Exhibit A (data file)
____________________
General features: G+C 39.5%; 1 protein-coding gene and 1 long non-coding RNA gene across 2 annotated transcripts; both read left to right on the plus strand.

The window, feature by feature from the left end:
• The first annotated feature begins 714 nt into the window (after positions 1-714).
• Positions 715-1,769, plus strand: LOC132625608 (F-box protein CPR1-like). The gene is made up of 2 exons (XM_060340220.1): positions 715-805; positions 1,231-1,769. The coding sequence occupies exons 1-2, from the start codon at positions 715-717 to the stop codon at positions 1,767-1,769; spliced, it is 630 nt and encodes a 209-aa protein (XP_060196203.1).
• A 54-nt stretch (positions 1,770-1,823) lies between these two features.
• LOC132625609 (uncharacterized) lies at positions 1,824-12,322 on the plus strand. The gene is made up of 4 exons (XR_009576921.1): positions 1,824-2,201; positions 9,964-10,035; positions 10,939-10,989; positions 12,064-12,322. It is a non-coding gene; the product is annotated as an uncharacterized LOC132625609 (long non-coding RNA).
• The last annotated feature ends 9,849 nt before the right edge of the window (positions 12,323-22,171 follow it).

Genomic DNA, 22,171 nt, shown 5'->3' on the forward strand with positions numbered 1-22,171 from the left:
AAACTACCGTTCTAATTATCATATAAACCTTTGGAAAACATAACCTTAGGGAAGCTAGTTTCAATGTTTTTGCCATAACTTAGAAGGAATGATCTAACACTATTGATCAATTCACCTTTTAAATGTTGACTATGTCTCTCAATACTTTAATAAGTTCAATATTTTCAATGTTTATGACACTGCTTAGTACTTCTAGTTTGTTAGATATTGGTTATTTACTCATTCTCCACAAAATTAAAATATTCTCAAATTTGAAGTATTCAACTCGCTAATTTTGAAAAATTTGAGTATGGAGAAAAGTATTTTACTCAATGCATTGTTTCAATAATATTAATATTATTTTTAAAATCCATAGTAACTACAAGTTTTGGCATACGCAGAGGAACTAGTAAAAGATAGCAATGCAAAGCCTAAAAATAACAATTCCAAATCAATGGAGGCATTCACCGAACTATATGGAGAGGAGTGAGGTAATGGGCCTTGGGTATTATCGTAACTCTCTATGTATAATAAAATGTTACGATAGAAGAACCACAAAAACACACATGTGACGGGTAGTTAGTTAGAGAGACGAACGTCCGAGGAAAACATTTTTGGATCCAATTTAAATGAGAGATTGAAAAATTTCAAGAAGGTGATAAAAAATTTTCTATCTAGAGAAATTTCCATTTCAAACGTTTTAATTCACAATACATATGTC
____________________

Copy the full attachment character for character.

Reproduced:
General features: G+C 39.5%; 1 protein-coding gene and 1 long non-coding RNA gene across 2 annotated transcripts; both read left to right on the plus strand.

The window, feature by feature from the left end:
• The first annotated feature begins 714 nt into the window (after positions 1-714).
• Positions 715-1,769, plus strand: LOC132625608 (F-box protein CPR1-like). The gene is made up of 2 exons (XM_060340220.1): positions 715-805; positions 1,231-1,769. The coding sequence occupies exons 1-2, from the start codon at positions 715-717 to the stop codon at positions 1,767-1,769; spliced, it is 630 nt and encodes a 209-aa protein (XP_060196203.1).
• A 54-nt stretch (positions 1,770-1,823) lies between these two features.
• LOC132625609 (uncharacterized) lies at positions 1,824-12,322 on the plus strand. The gene is made up of 4 exons (XR_009576921.1): positions 1,824-2,201; positions 9,964-10,035; positions 10,939-10,989; positions 12,064-12,322. It is a non-coding gene; the product is annotated as an uncharacterized LOC132625609 (long non-coding RNA).
• The last annotated feature ends 9,849 nt before the right edge of the window (positions 12,323-22,171 follow it).

Genomic DNA, 22,171 nt, shown 5'->3' on the forward strand with positions numbered 1-22,171 from the left:
AAACTACCGTTCTAATTATCATATAAACCTTTGGAAAACATAACCTTAGGGAAGCTAGTTTCAATGTTTTTGCCATAACTTAGAAGGAATGATCTAACACTATTGATCAATTCACCTTTTAAATGTTGACTATGTCTCTCAATACTTTAATAAGTTCAATATTTTCAATGTTTATGACACTGCTTAGTACTTCTAGTTTGTTAGATATTGGTTATTTACTCATTCTCCACAAAATTAAAATATTCTCAAATTTGAAGTATTCAACTCGCTAATTTTGAAAAATTTGAGTATGGAGAAAAGTATTTTACTCAATGCATTGTTTCAATAATATTAATATTATTTTTAAAATCCATAGTAACTACAAGTTTTGGCATACGCAGAGGAACTAGTAAAAGATAGCAATGCAAAGCCTAAAAATAACAATTCCAAATCAATGGAGGCATTCACCGAACTATATGGAGAGGAGTGAGGTAATGGGCCTTGGGTATTATCGTAACTCTCTATGTATAATAAAATGTTACGATAGAAGAACCACAAAAACACACATGTGACGGGTAGTTAGTTAGAGAGACGAACGTCCGAGGAAAACATTTTTGGATCCAATTTAAATGAGAGATTGAAAAATTTCAAGAAGGTGATAAAAAATTTTCTATCTAGAGAAATTTCCATTTCAAACGTTTTAATTCACAATACATATGTC